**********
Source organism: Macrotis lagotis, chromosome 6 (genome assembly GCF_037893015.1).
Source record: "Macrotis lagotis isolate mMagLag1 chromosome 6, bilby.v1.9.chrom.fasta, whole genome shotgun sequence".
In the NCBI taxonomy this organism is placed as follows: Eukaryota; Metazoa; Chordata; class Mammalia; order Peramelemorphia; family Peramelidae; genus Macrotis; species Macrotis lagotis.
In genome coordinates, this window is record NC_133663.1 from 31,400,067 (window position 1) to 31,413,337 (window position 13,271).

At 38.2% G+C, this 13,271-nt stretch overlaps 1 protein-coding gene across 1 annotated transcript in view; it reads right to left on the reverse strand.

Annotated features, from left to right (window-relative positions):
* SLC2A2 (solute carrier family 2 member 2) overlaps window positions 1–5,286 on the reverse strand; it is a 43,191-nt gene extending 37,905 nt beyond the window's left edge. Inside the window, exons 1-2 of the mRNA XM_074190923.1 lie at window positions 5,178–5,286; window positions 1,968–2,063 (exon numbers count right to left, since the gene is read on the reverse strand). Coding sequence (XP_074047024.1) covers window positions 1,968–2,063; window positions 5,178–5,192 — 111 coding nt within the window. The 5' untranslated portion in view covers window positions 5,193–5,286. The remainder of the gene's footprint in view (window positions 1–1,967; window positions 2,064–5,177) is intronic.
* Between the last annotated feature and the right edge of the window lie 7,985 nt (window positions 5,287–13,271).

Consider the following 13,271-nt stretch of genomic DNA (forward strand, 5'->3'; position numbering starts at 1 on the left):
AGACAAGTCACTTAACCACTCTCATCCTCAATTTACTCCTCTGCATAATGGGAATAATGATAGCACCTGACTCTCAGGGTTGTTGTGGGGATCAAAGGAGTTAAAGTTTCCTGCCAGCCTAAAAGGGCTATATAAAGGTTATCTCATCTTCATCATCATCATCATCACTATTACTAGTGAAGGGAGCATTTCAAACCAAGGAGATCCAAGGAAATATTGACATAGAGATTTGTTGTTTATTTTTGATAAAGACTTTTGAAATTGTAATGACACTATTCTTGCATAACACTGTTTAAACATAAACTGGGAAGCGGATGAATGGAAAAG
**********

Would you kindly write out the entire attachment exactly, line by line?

Source organism: Macrotis lagotis, chromosome 6 (genome assembly GCF_037893015.1).
Source record: "Macrotis lagotis isolate mMagLag1 chromosome 6, bilby.v1.9.chrom.fasta, whole genome shotgun sequence".
In the NCBI taxonomy this organism is placed as follows: Eukaryota; Metazoa; Chordata; class Mammalia; order Peramelemorphia; family Peramelidae; genus Macrotis; species Macrotis lagotis.
In genome coordinates, this window is record NC_133663.1 from 31,400,067 (window position 1) to 31,413,337 (window position 13,271).

At 38.2% G+C, this 13,271-nt stretch overlaps 1 protein-coding gene across 1 annotated transcript in view; it reads right to left on the reverse strand.

Annotated features, from left to right (window-relative positions):
* SLC2A2 (solute carrier family 2 member 2) overlaps window positions 1–5,286 on the reverse strand; it is a 43,191-nt gene extending 37,905 nt beyond the window's left edge. Inside the window, exons 1-2 of the mRNA XM_074190923.1 lie at window positions 5,178–5,286; window positions 1,968–2,063 (exon numbers count right to left, since the gene is read on the reverse strand). Coding sequence (XP_074047024.1) covers window positions 1,968–2,063; window positions 5,178–5,192 — 111 coding nt within the window. The 5' untranslated portion in view covers window positions 5,193–5,286. The remainder of the gene's footprint in view (window positions 1–1,967; window positions 2,064–5,177) is intronic.
* Between the last annotated feature and the right edge of the window lie 7,985 nt (window positions 5,287–13,271).

Consider the following 13,271-nt stretch of genomic DNA (forward strand, 5'->3'; position numbering starts at 1 on the left):
AGACAAGTCACTTAACCACTCTCATCCTCAATTTACTCCTCTGCATAATGGGAATAATGATAGCACCTGACTCTCAGGGTTGTTGTGGGGATCAAAGGAGTTAAAGTTTCCTGCCAGCCTAAAAGGGCTATATAAAGGTTATCTCATCTTCATCATCATCATCATCACTATTACTAGTGAAGGGAGCATTTCAAACCAAGGAGATCCAAGGAAATATTGACATAGAGATTTGTTGTTTATTTTTGATAAAGACTTTTGAAATTGTAATGACACTATTCTTGCATAACACTGTTTAAACATAAACTGGGAAGCGGATGAATGGAAAAG